L.D. 1333 is a disaster. The new health insurance law will cause premiums to go up, divide public and private workers and allow health insurance companies to bypass Maine law.

Section B-6 of the law exempts state employees from the $4 monthly tax. The Legislature and its members have passed a law exempting it from a tax that privately employed citizens have to pay. It is like a governor saying he does not have to pay taxes because he work for the state. How is this fair or legal?

Based on my job (electrician in training), the law seems to allow for infinite increases. Based on age, the law allows an increase in premiums that is five times over the cheapest policy. Who wants that? Does the state not want electricians in Maine or people to grow old here?

Those provisions affect small health group plans, which many Mainers use. Where are the numbers to prove that out-of-state competition will push down the cost so much that I won’t care if my insurance premium is five times more than the cheapest policy?

As for competition, the law allows out-of-state plans to comply with the out-of-state law, not Maine. I chose to live in Maine, not Massachusetts. Why would I want my insurance company avoiding Maine law and subjecting me to Massachusetts law?

Idaho passed a similar law, the model for the law just passed here. People in Idaho have higher premiums. Idaho ranks 29th in the country for number of uninsured citizens. Maine is around eighth.

I don’t want Maine to be like Idaho as much as I don’t want it to be like Massachusetts.

Joshua Smeltzer

Debate of public policy is an important aspect of democracy. However, letters such as those by Paul Hogan on May 19 (“Health plan changes do little to help Mainers”) do nothing to advance the debate.

He has either completely misunderstood L.D. 1333 or is purposely misrepresenting the legislation for his own purposes. His statement that we will pay three times our current costs is ridiculous. The law actually promotes competition to lower rates for all Mainers.

When younger people can afford insurance, the insured pool is larger, allowing costs to be reduced for everyone. Seniors’ costs will be allowed to rise to a higher ratio than those of younger people. However, the likely reduction in the cost to the younger could well result lower costs for seniors even at a higher ratio.

The current state of health care insurance in Maine has costs too high for many to afford. That increases the costs on seniors since the overall pool of insured is smaller. The best way to ensure that everyone’s health care costs continue to increase (to 300 percent of current rates and more) is to continue the current uncompetitive system that has been in place for many years and never dealt with by previous administrations.

L.D. 1333 gives Mainers hope of controlling future health care costs. Only someone completely misinformed or pursuing his own agenda to the detriment of all Mainers would be against it.

Bob Osborne

It is with great angst I view the changes being made and proposed by the tea party Republicans in this state.

From opposing the federal health care reform act using taxpayer monies to repealing protections for Maine consumers to ending disclosure of financial data by the pharmaceutical companies, these Republicans are on a mission to destroy the security of older Mainers, families of disabled children and others.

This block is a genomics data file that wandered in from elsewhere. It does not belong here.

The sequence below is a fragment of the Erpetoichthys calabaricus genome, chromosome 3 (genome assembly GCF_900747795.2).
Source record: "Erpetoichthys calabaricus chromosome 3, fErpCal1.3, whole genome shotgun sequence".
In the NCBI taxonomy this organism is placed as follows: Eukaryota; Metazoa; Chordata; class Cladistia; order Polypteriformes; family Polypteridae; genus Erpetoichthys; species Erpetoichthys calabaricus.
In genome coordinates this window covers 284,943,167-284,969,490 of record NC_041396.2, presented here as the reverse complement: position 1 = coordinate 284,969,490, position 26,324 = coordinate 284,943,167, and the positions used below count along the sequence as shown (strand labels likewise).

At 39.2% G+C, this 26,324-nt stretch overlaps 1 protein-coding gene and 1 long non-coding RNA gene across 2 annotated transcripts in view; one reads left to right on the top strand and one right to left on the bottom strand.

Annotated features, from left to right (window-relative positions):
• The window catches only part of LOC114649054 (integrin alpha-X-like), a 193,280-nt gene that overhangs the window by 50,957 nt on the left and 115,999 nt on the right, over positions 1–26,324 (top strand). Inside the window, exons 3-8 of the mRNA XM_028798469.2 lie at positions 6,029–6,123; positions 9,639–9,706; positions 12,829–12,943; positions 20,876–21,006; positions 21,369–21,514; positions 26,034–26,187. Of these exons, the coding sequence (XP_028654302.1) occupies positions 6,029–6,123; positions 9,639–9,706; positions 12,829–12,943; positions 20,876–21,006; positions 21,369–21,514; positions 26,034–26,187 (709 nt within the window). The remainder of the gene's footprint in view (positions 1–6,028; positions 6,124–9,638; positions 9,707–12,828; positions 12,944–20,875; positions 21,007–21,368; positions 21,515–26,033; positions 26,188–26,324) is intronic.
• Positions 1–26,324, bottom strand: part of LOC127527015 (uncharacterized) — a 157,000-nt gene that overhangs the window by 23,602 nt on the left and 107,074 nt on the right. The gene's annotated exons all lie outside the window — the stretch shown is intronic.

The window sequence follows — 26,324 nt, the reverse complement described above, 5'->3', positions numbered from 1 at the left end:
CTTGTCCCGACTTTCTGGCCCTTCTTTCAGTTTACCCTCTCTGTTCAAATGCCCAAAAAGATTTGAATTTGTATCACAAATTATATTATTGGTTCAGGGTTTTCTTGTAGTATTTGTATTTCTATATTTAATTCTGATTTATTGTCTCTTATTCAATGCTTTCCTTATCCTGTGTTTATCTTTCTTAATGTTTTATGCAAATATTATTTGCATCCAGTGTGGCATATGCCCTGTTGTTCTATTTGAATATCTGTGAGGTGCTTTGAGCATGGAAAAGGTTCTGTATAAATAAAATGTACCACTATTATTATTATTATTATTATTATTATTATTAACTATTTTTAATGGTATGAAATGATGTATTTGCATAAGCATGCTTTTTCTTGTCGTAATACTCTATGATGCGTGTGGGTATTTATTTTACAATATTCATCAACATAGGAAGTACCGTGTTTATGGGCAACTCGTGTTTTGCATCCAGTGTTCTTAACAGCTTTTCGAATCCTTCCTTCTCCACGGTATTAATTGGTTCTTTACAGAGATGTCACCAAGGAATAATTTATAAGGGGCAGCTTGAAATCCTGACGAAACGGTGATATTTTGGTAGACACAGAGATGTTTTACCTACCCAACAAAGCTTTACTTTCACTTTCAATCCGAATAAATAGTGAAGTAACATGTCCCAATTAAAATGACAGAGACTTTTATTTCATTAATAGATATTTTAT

Medicine in Canada is in most cases half the price it is here in the states. Many of us are already purchasing more expensive prescriptions through mail order from there while we’d rather buy in our own country.

Canada has universal access to health care. Vermont is following suit. Yet Maine, arguably a progressive state, is regressing to the failures of the past.

There is only one valid health care system. That is one that assures all its citizens access to the care they need. Only a single-payer, government-run system would work. Perhaps Medicare for all would provide that.

Howard Hanson

Maine’s new health care law is a prime example of how our elected representatives represent other interests than those of the vast majority of the voters. Allowing the insurance companies to raise their rates must have set off large celebrations in the executive suites.

Laws that single out single states (Vermont) for emulation reek of abuse in the future.

Best of all is the exclusion of state workers and legislators from the tax on premiums. I wish I could get perks that I vote on.

Ed Cullen
South Portland

Collins strongly supports removing lead paint perils

 A recent letter misstated Sen. Susan Collins’ position on lead protections.

Sen. Collins strongly supports safely removing lead-based paint from our homes, better protecting the health of our children. She understands that Maine children are at particularly high risk for poisoning because more than 60 percent of our state’s homes were built before lead-based paint was banned in 1978.

In fact, she organized a field hearing, along with Sen. Jack Reed, D-R.I., in Lewiston in 1999 on the perils of lead paint. Her concern is why she led the successful fight in the Senate to delay the poorly implemented lead paint removal rules that the Environmental Protection Agency had issued.

EPA’s botched response would have actually endangered more children by delaying the removal of lead paint from homes because EPA did not have nearly enough trainers available to conduct the training that its own regulations required.

As a result of Sen. Collins’ work, the EPA agreed to delay enforcement of this rule, which would have unfairly burdened small contractors with devastating fines of up to $37,500 per violation per day.

This common-sense agreement will help contractors avoid costly fines while they receive the training they need in order to properly remove dangerous lead paint from our homes.

Kevin Kelley
staff member, Sen. Susan Collins’ office
Washington, D.C